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Edited by ROMYN HITCHCOCK.
Devoted to the Interests of Microscopical Study
in all Branches of Science.
WITH WHICH IS ALSO PUBLISHED
THE TRANSACTIONS OF THE NEW YORK MICROSCOPICAL SOCIETY.
BY J. D. HYATT. The Honey Bee, Apis millifica, has been known from the remotest antiquity, and no other insect has been the subject of more careful study to the naturalist.
Its wonderful intelligence and remarkable habits of forming colonies and working in communities, whose united labors are rendered subservient to man in the production of a luxurious food ; its curious anatomical structure, and the exact adaptation of all parts of the body to its habits of life and the nature of the work to be performed, have, from time immemorial, rendered this insect and its habits not only a subject of general interest, but of special study and investigation.
In this view, perhaps no less promising subject could be chosen for original investigation, and yet, if we place in the field of a microscope of very moderate amplification, a well dissected sting of one of these insects, we shall see before us a piece of mechanism which our naturalists have either imperfectly understood, or else the records of their knowledge are so concealed in voluminous reports of scientific societies as to be practically inaccessible to the amateur microscopist.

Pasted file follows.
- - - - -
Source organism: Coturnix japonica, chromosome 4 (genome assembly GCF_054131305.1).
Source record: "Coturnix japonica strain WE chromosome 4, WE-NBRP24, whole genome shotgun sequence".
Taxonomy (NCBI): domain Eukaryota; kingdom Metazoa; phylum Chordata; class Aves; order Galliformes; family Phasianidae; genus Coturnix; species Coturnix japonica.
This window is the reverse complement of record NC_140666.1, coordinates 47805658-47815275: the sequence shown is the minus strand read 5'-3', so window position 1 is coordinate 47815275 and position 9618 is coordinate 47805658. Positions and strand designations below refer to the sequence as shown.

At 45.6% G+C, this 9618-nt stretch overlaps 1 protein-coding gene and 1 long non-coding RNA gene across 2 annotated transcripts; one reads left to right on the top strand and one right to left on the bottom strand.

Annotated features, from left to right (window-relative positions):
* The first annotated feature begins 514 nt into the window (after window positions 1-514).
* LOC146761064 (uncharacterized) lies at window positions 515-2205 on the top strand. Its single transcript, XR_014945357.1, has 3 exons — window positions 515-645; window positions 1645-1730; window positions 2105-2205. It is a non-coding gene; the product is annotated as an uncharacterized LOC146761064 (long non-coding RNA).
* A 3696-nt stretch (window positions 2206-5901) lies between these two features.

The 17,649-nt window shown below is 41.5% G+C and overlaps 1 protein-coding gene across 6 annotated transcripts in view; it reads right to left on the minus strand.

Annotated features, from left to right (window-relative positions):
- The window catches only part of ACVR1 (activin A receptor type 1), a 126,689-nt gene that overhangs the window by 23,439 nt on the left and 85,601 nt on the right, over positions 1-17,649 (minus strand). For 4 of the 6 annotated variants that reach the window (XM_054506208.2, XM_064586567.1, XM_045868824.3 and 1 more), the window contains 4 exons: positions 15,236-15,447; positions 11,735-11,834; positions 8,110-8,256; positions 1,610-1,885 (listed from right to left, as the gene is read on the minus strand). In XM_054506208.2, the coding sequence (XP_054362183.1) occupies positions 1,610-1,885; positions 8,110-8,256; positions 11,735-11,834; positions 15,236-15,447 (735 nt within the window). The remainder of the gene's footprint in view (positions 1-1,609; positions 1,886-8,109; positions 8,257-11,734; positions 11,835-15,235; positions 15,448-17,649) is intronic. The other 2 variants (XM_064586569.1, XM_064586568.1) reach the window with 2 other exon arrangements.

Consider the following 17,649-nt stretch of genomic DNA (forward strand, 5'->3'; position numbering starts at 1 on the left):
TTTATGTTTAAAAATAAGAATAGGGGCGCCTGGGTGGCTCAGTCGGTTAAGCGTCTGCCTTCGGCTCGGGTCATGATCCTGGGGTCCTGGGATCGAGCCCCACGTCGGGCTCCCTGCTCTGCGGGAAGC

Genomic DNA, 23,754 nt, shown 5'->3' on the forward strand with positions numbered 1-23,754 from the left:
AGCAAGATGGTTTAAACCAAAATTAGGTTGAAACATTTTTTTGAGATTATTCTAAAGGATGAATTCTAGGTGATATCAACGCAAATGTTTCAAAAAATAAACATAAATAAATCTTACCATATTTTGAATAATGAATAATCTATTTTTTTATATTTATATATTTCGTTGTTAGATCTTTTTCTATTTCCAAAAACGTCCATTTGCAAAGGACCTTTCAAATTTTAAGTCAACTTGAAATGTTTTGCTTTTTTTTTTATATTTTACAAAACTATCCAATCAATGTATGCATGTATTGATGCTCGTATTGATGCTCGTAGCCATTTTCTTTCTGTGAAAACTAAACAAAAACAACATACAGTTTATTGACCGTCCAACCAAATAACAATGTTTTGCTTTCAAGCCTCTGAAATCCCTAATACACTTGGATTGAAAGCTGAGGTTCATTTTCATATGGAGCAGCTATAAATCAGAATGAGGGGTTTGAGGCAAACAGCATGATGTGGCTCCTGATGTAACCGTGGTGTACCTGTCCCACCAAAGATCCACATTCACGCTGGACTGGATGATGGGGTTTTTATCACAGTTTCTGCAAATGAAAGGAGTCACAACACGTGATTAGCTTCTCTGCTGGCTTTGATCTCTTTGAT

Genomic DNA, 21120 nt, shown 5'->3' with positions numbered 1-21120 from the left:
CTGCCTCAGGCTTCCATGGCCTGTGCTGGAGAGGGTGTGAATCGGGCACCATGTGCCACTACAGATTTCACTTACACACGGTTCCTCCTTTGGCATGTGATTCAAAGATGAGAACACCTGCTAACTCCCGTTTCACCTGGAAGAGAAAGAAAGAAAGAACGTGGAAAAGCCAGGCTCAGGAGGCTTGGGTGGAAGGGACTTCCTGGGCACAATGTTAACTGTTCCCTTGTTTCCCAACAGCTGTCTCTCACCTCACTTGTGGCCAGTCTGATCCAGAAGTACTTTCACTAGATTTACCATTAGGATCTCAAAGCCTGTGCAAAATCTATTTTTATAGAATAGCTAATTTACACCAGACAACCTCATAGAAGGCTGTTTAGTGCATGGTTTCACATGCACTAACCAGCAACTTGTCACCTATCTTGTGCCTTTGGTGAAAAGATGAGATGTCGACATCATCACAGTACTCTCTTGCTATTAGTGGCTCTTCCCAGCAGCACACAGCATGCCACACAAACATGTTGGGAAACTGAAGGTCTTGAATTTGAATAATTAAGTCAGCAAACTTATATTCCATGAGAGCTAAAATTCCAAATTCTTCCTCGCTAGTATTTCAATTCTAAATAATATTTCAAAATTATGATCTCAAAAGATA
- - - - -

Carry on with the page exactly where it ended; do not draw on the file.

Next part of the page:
It is true that we have in most of our books that treat of microscopic objects, such as the works of Carpenter, Hogg, Gosse, Micrographic Dictionary, etc., as well as the better class of entomological works, a general description of the principal pieces of this mechanism, and if we go to the head waters and consult the more elaborate writings of such original investigators of insect anatomy, as Burmeister, Westwood,* and numerous
* Westwood's Introduction to the Study of Insects. 1840.